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A new set of rules at the Federal Communications Commission went into effect Monday, ending consumer protections that assure equal legal broadband access that doesn't slow or block certain sources.

Internet service providers now have the power to block websites, throttle services, and censor online content.

Pai argues that net neutrality was part of the FCC's regulatory overreach during the Obama administration. "I would love to have one uniform, robust federal standard protecting net neutrality, but given that the FCC has left a void, the states have to fill it". But now there are fewer rules governing how internet service providers can operate.

In May, a bill was approved in the Senate to save net neutrality rules. The rule stipulates that every ISP must clearly disclose their practices to consumers and that the Federal Trade Commission will regulate any ISP that imposes unfair or deceptive practices.

However, in the op-ed Pai does not defend against any of the common arguments for Net Neutrality. "Consumers want an open Internet". On Thursday, with the official repeal date looming, dozens of senators sent a letter to House Speaker Paul Ryan urging him to schedule a vote on the issue. Net neutrality is the principle that internet providers treat all web traffic equally, and it's essentially how the internet has worked since its inception.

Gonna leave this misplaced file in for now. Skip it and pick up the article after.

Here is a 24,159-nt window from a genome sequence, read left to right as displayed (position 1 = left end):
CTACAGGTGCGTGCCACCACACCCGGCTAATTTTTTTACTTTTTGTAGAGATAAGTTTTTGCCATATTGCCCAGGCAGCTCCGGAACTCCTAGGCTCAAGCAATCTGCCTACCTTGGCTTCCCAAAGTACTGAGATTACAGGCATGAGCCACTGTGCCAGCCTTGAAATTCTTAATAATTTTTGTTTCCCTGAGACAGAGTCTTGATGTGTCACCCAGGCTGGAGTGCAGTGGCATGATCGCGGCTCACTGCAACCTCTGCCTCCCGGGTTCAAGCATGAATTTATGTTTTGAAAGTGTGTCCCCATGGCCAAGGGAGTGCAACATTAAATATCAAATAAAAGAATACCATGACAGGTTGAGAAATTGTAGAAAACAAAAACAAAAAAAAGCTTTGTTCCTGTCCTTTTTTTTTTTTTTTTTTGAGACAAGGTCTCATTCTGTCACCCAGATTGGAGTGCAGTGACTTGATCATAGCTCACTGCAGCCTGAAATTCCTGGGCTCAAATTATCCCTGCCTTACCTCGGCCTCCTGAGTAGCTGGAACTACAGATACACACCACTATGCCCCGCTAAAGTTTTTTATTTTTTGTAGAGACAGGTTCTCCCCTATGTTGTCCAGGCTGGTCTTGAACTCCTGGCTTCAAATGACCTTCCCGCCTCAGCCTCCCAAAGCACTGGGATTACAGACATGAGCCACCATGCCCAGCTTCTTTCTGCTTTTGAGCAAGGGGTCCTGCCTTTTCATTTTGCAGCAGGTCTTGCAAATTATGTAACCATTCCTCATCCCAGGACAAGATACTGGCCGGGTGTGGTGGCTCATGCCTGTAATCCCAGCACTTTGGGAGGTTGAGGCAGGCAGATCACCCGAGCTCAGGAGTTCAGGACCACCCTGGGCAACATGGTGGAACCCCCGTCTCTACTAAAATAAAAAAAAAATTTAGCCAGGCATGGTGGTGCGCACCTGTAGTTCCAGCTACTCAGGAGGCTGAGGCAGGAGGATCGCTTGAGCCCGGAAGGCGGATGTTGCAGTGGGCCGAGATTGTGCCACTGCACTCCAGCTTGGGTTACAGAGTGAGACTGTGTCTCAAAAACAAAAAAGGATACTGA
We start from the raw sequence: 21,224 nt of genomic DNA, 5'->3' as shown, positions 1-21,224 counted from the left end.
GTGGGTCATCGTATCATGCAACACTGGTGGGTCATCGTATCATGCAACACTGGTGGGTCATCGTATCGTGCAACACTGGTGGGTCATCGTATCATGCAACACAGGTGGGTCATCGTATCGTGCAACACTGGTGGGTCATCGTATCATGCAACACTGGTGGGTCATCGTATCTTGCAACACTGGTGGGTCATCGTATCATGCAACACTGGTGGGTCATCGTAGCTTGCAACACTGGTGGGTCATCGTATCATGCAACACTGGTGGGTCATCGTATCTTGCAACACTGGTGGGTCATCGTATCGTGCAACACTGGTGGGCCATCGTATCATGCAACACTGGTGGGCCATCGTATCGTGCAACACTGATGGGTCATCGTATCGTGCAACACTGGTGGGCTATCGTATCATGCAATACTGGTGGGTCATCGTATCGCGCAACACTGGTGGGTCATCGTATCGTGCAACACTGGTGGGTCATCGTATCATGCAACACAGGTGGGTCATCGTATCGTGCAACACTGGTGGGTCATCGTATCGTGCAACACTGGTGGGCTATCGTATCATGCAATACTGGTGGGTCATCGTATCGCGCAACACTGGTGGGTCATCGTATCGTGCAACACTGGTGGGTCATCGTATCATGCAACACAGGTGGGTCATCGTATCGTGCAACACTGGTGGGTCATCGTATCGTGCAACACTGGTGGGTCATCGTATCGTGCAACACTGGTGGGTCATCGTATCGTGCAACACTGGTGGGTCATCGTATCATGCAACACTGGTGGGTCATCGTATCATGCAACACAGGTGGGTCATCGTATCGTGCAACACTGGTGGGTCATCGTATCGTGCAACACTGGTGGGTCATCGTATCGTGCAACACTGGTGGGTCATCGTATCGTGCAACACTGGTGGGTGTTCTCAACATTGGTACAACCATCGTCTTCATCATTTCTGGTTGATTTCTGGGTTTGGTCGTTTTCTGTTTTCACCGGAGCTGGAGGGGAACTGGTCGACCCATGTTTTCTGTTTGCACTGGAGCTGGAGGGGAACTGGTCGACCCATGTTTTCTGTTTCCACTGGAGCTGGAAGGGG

Pai has said he agrees with the concept of a "free and open" internet, but disagrees that regulating the service like phone networks is the best way to achieve that goal. That means no speeding up or slowing down connection speeds, and no blocking of specific websites. "That idea sits at the foundation of internet services, reflects how consumers enjoy the internet today, and despite claims to the contrary, has never truly been in jeopardy".

There is also 5G internet being rolled out later this year that will bring new wireless home internet options. "But then in 2015, the FCC chose a different course". "Democrats are fighting in the courts and in the Congress to protect Americans' interests and restore these vital protections, and we will continue to demand a vote on Congressman Mike Doyle's resolution to force a vote to restore net neutrality".

"Americans across the country are raising their voices against the Trump assault on the free Internet, yet House Republicans inexplicably refuse to listen to the will of the people and save net neutrality", she continued.

The FTC would theoretically file lawsuits against ISPs that make net neutrality promises and then break them.


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